Best Internet Service

Fiber Is The Future

Jeff Finkelstein, the executive director of advanced access architectures for Cox Communications, is on the constant lookout for plans to maximize investments in access portion of their network, so that they can offer the best internet service to their customers. He also encouraged considering non-regrettable and regrettable investments. Regrettable investments are those aimed at resolving customer issues for a short term and will be replaced soon.

“As we go through the planning, what are the things we are going to do that we are not going to regret doing or if we are going to regret it, make it a choice,” Finkelstein urged. Placed high on the non-regrettable list is the plans to pull as much as fiber network as possible.

“As you are pulling this fiber, this is the opportunity to build the network of the future — and our natural tendency, particularly of the outside plant folks, is to just overlash yourself and pull it down and when you need to, you’ll pull it off the strand and connect it into a tap,” he added.

“Instead of that, pulling a fiber through pedestal and pulling enough to support long-term strategy makes much more sense,” Finkelstein said. “One of the things you need to give serious consideration to when you do these splits, do you have a PON strategy or an FTTH strategy, — EPON, GPON, Ethernet, wavelengths, whatever you want it to be?”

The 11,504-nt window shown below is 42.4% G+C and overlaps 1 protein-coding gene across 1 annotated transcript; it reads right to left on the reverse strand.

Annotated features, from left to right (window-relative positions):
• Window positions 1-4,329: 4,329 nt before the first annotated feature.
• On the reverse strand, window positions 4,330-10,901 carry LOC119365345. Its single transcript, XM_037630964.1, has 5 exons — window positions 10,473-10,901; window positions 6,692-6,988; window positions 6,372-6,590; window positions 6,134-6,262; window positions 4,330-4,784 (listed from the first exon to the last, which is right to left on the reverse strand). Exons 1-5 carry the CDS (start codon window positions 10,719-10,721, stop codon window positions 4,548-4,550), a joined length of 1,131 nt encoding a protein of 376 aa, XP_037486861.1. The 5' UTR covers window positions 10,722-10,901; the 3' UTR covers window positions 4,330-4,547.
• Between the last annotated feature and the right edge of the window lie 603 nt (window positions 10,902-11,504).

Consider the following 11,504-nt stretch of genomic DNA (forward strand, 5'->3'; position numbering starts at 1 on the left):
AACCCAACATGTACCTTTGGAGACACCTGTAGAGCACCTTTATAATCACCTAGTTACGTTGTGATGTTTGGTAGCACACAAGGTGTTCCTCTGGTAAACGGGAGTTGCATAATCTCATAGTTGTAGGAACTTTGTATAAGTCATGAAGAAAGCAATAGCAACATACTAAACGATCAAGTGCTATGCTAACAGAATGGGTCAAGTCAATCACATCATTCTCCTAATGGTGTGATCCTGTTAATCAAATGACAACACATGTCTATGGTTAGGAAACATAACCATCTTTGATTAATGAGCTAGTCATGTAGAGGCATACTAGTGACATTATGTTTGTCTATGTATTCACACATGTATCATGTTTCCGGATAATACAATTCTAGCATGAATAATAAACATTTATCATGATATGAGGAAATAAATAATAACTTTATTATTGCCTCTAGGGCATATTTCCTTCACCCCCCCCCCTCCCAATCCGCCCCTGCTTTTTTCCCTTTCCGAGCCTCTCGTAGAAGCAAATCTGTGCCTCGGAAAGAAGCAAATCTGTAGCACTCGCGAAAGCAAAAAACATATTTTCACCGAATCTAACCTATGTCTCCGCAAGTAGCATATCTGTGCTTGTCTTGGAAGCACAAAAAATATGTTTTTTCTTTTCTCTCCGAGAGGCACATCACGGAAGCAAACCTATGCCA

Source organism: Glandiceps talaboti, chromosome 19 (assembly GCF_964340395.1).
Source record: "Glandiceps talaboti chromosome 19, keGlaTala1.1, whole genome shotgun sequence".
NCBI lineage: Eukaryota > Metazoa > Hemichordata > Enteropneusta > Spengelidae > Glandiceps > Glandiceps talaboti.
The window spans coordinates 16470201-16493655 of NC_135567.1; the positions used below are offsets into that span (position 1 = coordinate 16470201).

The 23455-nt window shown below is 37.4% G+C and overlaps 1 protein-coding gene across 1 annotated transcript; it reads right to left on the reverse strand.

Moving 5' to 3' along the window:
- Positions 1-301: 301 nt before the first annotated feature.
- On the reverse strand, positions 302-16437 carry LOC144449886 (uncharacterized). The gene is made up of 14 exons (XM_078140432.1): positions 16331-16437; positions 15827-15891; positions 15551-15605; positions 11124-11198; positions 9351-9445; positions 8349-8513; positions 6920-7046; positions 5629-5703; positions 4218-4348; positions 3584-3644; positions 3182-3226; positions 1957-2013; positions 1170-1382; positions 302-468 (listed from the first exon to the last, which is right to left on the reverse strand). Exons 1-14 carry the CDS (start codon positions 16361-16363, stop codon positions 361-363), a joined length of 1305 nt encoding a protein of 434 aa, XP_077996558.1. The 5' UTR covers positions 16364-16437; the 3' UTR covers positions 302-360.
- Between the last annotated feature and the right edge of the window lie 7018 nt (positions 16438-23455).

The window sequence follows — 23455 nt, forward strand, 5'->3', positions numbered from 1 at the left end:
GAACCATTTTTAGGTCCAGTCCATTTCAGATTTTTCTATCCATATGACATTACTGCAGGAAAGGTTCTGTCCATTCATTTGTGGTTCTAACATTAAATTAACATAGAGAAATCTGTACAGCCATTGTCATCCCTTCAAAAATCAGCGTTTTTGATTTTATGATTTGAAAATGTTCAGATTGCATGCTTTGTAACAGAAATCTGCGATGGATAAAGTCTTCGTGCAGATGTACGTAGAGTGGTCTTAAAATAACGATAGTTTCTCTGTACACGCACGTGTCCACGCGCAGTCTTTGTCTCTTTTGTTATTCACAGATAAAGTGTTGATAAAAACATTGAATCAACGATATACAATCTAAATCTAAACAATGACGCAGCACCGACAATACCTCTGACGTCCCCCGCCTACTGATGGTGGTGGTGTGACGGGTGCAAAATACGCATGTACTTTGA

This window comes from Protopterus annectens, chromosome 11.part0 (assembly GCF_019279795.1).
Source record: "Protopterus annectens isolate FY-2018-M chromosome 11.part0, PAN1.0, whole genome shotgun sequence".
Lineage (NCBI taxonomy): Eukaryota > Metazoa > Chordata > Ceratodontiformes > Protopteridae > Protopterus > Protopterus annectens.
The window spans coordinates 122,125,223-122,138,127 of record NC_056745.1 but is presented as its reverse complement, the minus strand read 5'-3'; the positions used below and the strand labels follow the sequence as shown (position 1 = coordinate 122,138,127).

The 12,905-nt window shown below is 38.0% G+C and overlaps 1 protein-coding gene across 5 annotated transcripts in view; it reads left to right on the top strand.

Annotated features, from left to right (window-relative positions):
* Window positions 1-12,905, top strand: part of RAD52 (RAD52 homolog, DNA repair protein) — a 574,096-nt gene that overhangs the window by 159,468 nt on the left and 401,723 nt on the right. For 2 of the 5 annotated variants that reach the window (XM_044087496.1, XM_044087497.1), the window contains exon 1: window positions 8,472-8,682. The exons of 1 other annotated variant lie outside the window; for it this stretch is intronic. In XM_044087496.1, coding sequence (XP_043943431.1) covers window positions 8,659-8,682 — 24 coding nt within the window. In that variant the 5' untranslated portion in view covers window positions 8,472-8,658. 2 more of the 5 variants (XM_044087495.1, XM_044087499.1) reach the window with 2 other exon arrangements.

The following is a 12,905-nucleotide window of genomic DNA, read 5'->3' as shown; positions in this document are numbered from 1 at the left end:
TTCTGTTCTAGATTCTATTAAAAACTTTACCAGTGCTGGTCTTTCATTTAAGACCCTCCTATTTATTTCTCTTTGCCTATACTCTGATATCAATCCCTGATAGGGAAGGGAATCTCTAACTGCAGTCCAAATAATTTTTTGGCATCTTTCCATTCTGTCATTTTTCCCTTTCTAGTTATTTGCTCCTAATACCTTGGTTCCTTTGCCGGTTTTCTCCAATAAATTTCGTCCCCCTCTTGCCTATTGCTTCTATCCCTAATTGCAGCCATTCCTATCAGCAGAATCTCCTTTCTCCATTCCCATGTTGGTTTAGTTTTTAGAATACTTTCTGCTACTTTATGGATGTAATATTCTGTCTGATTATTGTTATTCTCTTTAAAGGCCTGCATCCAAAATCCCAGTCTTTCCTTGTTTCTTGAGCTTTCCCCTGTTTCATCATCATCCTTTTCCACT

The Cox executive director acknowledged that there is much latent capacity in Cox plant, but the various cable operators should be realistic about the demands of customers. Statistic shows a 49% compound annual growth rate for the bandwidth and this means the capacity to deliver 2 Gbps service by 2021 and 10 Gbps service by 2026.

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“Cox has a long life and a long useful life but how do we optimize each and every spend we have and prepare ourselves for the next step?” he said. “You won’t regret having that bandwidth because it will produce a better customer experience.”

Finkelstein also noted the decision of Cox to make use of switched digital video and one-gigahertz plant. “Those were spends we never ended up regretting. Some of it [was] because of some very smart folks — we are standing on the shoulders of giants in the cable industry but now it’s our turn to prepare it for the next step for the people that will be standing on our shoulders to keep it going and have all the capacity our customers will need.”